World War I
With tensions running very high between the major European powers, the 1914 assassination of Archduke Ferdinand of the Austro-Hungarian Empire and his wife in Belgrade sparked the beginning of World War I. Germany, Austro-Hungary, and the Ottoman Empire formed the Central Alliance against Great Britain, France, Russia, and later many other countries, waging a devastating war on a number of fronts. The United States remained neutral for much of the war, but anti-German sentiment increased when passenger and commercial ships with American interests began to be attacked and sunk, and when Great Britain produced a decoded telegram from the German foreign minister promising Mexico control of areas of the United States if it entered the war on the side of the Central Powers.
President Woodrow Wilson declared war on Germany in April of 1917, and the American assistance on the Western front helped to overwhelm the Central Powers despite the Russian withdrawal from the war in the spring of 1918. By November of the same year, the Central Powers had been defeated, and in January Wilson delivered his idealistic “Fourteen Points” statement about international conflict resolution. Instead of adhering to Wilson’s ideas, however, the embittered Allied Powers signed punitive treaties with Germany, Austro- Hungary, and the Ottoman Empire by 1919 that left these countries divided and in severe debt. The 1919 Treaty of Versailles also set up the League of Nations, a body intended to resolve international disputes, but opposition in the United States Senate blocked American entry into the organization.
The Dawn of the Jazz Age
In the years following World War I, the United States was beginning to enjoy the optimism and economic boom characteristic of the 1920s. Massproduced goods and household technology were becoming available, and people were investing in the prosperous stock market. In the final period before the Eighteenth Amendment prohibiting alcohol took effect in early 1920, jazz music was popular and the social scene was notoriously flamboyant, particularly in large cities like New York. The beginning of the Jazz Age was also an important period for women’s rights: women were increasingly involved in the social scene; they had a much larger presence in the workforce; and the Nineteenth Amendment, enacted in August of 1920, gave women the right to vote.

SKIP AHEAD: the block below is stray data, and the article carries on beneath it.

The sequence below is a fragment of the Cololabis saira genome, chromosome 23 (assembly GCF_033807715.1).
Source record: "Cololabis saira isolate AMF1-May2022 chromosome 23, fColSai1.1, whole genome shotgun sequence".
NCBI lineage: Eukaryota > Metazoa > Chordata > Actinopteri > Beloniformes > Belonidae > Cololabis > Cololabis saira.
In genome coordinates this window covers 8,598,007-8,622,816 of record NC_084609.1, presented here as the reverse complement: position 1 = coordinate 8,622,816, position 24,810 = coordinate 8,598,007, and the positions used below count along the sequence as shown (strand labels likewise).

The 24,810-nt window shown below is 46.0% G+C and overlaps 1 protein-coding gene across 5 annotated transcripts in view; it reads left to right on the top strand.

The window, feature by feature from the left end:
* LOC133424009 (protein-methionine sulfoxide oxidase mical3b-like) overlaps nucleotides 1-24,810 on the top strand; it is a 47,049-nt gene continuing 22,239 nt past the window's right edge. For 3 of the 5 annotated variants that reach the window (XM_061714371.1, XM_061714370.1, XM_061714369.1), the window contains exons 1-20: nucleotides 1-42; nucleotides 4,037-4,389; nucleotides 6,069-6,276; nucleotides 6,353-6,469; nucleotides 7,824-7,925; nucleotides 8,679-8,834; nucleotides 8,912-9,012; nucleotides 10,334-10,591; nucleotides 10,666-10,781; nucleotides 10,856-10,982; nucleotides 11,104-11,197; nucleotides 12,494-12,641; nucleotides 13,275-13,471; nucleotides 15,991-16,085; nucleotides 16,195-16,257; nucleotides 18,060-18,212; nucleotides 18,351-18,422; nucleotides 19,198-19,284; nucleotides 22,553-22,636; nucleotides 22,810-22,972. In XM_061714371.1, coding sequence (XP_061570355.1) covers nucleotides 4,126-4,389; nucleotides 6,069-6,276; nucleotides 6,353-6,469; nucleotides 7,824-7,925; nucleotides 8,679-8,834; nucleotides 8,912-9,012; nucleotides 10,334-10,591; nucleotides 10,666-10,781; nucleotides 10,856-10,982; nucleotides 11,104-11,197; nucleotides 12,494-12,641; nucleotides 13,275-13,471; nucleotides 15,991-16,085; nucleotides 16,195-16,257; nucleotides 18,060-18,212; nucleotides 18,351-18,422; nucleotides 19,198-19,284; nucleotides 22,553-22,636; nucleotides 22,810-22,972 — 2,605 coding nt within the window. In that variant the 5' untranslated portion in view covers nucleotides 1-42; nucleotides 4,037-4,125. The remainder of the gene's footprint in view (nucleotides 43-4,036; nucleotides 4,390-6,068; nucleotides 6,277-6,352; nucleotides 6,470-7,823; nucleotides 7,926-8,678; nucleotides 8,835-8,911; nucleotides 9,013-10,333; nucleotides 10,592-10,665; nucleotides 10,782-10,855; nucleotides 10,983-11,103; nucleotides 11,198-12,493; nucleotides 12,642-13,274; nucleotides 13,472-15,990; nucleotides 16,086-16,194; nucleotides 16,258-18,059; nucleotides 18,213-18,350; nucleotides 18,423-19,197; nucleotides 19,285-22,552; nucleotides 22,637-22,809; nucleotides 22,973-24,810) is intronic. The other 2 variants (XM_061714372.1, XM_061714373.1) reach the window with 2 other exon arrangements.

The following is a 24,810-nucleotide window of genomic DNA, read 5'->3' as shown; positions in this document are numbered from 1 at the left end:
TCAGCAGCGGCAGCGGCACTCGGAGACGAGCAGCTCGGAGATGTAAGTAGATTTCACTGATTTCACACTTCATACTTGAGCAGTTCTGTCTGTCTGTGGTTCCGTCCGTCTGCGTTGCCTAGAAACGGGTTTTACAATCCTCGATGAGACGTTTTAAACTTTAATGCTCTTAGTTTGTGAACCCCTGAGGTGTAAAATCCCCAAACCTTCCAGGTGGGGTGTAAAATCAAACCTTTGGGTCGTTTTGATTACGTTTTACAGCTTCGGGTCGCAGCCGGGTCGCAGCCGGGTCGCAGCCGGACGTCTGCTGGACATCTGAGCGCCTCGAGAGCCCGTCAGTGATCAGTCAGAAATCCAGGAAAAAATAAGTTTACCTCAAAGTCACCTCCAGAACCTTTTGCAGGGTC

The literary movement of modernism is generally considered to have coincided with World War I, an event that caused many assumptions about the world to change drastically. Writers and artists across the western world, feeling that they could no longer express themselves in old forms, responded with experimental techniques that borrowed from a variety of other movements, most notably post-impressionism, which dealt with a simplification of form in the visual arts, and naturalism, which tended to present a deterministic universe that involved a brutal struggle for survival.
Modernism is most commonly associated with Europe, and the nucleus of modernist writers lived in Paris, where Fitzgerald later moved, and with the Bloomsbury group living in London. Perhaps the most influential modernist writer was James Joyce, an Irish author who became known for his efforts to deal with a multiplicity of viewpoints that lead to an “epiphany,” or sudden moment of truth and understanding, as well as his later use of the streamof- consciousness style. There was also, however, a group of American modernist writers, including Fitzgerald, Ernest Hemingway, and John Dos Passos, from the “lost generation” of an age to fight in World War I. Although many of them lived in Paris at some point, these writers often approached the literary movement by dealing with American social and political themes and did not necessarily identify with European modernism.
A specifically American modernist identity is noticeable in This Side of Paradise , for example, when Amory mentions that he...
(The entire section is 2,248 words.)